Averly Jane can give UK another championship

November 4, 2021

Video: The UK team behind Averly Jane
Video: Hat Creek Racing managing partner Gatewood Bell on Averly Jane after winning Keeneland’s Indian Summer

DEL MAR, Calif. (Wednesday, Nov. 3, 2021) — Already a national titlist in volleyball and rifle this year, the University of Kentucky seeks another championship — beyond the annual expectations for John Calipari’s Wildcats. UK is the breeder of the unbeaten 2-year-old filly Averly Jane, the 5-2 favorite in Friday’s $1 million Juvenile Turf Sprint, part of the weekend’s 14-race Breeders’ Cup World Championships at Del Mar.

Averly Jane was foaled and raised at UK’s Maine Chance Equine Campus, the university’s research and teaching farm on the north end of Lexington. UK purchased the historic property from Elizabeth Arden in 1967 as an expansion opportunity for agriculture research and programs.

The University of Kentucky equine students are hoping that Maine Chance — once home to Kentucky Derby winners Aristides and Jet Pilot — will add a Breeders’ Cup champion. Owned by Gatewood Bell’s Hat Creek Racing partnership and trained by Wesley Ward, Averly Jane is 4 for 4, with three stakes wins over males: Churchill Downs’ Kentucky Juvenile, Saratoga’s Skidmore and in her turf debut Keeneland’s $200,000 Indian Summer, which gave the filly a fees-paid berth in the corresponding Breeders’ Cup race.

“It’s been awesome to watch a horse that came up from UK Maine Chance,” Brittany Sparks, a graduate of UK’s equine program who was involved in the filly’s care, said after the Indian Summer. “We foaled her, weaned her, prepped her, sold her. It’s been an amazing process to watch her go along.”

Bell, Keeneland’s Vice President of Racing, purchased Averly Jane for $35,000 at the Fasig-Tipton October yearling sale last year. While he’d never before purchased a horse from the UK consignment, he said “I always go back there and look at them. I love just looking at all the smaller consignors’ stuff. And Dr. (Laurie) Lawrence who runs the program, I took her class like 20 years ago when I was at UK.”

The third-generation horseman, who earned a finance degree with honors from UK in 2004, jokingly added, “I don’t think I got a good grade in it.”

More seriously, he said, “It’s an awesome program. The kids take a lot of pride in it. They do a great job. (Averly Jane) was at the sale and I kind of just fell in love with her. I bought two fillies off of them.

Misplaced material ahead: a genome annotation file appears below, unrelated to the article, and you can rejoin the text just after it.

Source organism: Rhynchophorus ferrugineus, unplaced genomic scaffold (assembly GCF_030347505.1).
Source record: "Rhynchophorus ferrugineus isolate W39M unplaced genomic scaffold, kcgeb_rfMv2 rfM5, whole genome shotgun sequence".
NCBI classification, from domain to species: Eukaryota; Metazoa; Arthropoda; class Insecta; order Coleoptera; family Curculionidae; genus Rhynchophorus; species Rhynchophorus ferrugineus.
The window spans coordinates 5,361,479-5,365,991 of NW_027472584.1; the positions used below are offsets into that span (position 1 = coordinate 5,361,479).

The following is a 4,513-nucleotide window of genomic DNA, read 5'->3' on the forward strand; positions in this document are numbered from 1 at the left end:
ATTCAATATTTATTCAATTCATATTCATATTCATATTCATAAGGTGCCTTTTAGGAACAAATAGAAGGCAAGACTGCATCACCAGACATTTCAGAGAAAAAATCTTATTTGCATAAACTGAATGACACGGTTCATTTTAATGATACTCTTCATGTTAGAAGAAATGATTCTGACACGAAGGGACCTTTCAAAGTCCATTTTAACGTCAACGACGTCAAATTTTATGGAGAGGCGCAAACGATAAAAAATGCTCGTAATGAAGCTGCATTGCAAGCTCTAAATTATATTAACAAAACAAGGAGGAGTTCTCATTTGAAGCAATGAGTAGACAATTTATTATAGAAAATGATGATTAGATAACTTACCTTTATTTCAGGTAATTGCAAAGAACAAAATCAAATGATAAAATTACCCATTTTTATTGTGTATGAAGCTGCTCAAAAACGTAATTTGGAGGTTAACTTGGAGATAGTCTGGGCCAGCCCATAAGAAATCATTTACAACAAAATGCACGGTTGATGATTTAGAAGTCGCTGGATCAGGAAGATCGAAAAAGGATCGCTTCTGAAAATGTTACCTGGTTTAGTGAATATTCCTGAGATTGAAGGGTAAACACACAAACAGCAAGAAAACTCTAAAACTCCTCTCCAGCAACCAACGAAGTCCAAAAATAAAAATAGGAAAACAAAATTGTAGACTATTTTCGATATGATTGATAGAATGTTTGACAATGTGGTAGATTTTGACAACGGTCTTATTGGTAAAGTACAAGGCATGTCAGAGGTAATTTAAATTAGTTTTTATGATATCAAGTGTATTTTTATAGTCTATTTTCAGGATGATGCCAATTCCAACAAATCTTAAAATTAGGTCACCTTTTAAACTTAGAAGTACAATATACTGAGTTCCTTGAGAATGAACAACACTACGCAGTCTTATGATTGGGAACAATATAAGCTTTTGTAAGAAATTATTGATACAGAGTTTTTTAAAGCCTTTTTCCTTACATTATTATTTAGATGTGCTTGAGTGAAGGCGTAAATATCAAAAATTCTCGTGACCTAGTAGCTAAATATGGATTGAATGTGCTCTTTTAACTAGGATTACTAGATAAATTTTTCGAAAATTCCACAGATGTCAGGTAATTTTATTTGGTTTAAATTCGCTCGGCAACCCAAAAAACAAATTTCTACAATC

“It wasn’t like a sympathy case,” he said of his purchase. “It wasn’t like I was trying to make a bunch of students’ day. Because they’re not getting the money. The money goes to fund the program. I thought she was a really nice filly.”

Who now is worth far more than her purchase price, Ward observed. “She’s done everything right,” the trainer said. “Undefeated. We’ve got all of UK rooting for her, so we’ve got that in her favor as well.”

UK did not nominate Averly Jane to the Breeders’ Cup as a foal so Bell and his partners paid $12,000 in July to make her eligible.

“They can’t really afford to pay the $400 foal nomination,” Bell said of the UK program. “The nominations (for 2-year-olds) were due in like two days, or it would become $100 grand. I called Wesley and said, ‘Hey, we think she’s really nice. But $12,000 is $12,000.’ He said, ‘Nominate her.’”

UK student Claire Wilson, also an intern in Keeneland’s publicity department, said of watching a filly go from foal to stakes-winner: “There’s not really anything like it, and I think that’s why people stay in this business as long as they do. We’re having a great time cheering her on.”

The UK program has about 35 mares in its primary herd, with mares and stallion seasons donated by industry participants

The University of Kentucky — through our equine education, research and service — serves as the backbone of one of Kentucky’s most important and vibrant industries,” said UK President Eli Capilouto. “We are home to the only scientific institute in the United States in which nearly all faculty are conducting full-time research in equine health and diseases. Against this backdrop, we are thrilled to see that a horse of our own — one born and raised by Maine Chance and sold by our UK team — has emerged as a favorite in the $1 million Breeders’ Cup Juvenile Turf Sprint.”

Averly Jane is by far the best horse the university has bred. Until Averly Jane, their only prior stakes-winner was Twister in Oz, who won Kansas’ $10,000 Anthony Thoroughbred Futurity in 2007, which doesn’t really count.

Now, however, UK is the breeder of a Breeders’ Cup horse whose combined winning margin is 22 1/4 lengths while earning $313,140.

Daniel Deatrick was the student that led Averly Jane into the ring at Fasig-Tipton. Now he’s hoping she is led into another ring: the Breeders’ Cup winner’s circle.

“I learned a lot from her,” Deatrick said. “It’s crazy what she’s done in just that time frame. It’s a lot of fun, and we’re really proud of her.”

For info on the Best Breeders’ Cup Seminar click HERE.

HBPA Kentucky Press Release

Tyler Gaffalione wins Keeneland’s $200,000 Indian Summer on Averly Jane. Coady Photography

@jonathanstettin great read as always!

@Villani14 View testimonials